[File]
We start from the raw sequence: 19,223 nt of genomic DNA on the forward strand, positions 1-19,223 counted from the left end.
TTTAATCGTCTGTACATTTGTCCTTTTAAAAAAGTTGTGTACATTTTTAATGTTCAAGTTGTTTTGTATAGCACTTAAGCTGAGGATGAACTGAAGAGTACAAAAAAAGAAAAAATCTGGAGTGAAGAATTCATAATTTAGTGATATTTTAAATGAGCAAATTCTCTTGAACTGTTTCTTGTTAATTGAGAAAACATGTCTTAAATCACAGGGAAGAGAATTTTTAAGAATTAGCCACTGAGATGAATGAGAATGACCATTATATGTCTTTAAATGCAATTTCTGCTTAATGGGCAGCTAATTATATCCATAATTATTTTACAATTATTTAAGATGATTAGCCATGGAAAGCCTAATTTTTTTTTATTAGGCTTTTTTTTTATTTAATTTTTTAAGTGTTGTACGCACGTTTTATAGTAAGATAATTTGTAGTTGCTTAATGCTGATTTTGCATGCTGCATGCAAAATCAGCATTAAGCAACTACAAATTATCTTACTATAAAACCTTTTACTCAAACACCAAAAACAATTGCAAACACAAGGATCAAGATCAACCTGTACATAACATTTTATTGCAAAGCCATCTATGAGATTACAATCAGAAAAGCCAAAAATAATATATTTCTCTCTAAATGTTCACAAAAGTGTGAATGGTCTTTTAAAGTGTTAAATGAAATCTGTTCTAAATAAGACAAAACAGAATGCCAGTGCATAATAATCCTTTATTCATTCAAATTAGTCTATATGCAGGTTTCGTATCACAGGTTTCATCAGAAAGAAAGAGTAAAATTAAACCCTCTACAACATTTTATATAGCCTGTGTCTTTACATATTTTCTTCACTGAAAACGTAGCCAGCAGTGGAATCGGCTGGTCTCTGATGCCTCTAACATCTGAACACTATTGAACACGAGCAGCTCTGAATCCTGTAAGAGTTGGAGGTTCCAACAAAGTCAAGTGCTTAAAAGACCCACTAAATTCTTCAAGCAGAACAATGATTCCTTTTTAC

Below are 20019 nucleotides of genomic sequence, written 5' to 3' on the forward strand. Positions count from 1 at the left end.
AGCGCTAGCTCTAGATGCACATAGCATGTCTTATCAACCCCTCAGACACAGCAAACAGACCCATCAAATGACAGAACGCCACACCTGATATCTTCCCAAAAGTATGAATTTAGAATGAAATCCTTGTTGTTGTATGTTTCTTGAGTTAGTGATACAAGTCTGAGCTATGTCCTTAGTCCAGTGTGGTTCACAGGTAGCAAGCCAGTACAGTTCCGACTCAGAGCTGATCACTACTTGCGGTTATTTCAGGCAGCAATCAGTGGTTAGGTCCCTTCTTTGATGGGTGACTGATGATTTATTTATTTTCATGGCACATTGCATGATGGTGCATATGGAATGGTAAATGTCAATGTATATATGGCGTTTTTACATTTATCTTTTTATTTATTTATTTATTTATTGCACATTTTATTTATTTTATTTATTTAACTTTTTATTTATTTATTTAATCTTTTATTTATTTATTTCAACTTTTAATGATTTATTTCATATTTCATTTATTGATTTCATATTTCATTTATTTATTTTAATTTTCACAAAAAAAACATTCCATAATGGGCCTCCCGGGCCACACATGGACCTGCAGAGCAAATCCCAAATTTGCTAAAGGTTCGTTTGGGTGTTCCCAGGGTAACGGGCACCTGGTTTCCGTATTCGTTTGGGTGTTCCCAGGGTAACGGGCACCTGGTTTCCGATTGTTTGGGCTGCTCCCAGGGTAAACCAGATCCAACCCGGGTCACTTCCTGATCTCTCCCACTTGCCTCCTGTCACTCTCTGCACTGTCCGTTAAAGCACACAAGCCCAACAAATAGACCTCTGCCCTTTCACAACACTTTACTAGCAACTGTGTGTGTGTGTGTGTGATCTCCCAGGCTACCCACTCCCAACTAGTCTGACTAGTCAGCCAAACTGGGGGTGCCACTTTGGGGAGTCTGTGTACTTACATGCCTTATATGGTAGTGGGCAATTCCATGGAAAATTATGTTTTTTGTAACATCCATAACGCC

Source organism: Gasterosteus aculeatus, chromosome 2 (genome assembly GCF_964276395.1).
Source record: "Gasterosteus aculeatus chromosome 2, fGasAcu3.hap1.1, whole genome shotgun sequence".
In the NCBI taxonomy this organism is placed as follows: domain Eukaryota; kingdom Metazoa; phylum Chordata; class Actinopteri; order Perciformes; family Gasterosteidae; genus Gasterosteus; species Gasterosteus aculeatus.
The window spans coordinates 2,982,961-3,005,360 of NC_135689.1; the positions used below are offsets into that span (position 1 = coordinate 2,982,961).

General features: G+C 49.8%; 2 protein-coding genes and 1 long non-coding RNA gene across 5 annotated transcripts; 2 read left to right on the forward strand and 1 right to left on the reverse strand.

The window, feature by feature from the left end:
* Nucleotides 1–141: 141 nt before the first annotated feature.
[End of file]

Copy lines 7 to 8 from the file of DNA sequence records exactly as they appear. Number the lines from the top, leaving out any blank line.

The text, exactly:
In the NCBI taxonomy this organism is placed as follows: domain Eukaryota; kingdom Metazoa; phylum Chordata; class Actinopteri; order Perciformes; family Gasterosteidae; genus Gasterosteus; species Gasterosteus aculeatus.
The window spans coordinates 2,982,961-3,005,360 of NC_135689.1; the positions used below are offsets into that span (position 1 = coordinate 2,982,961).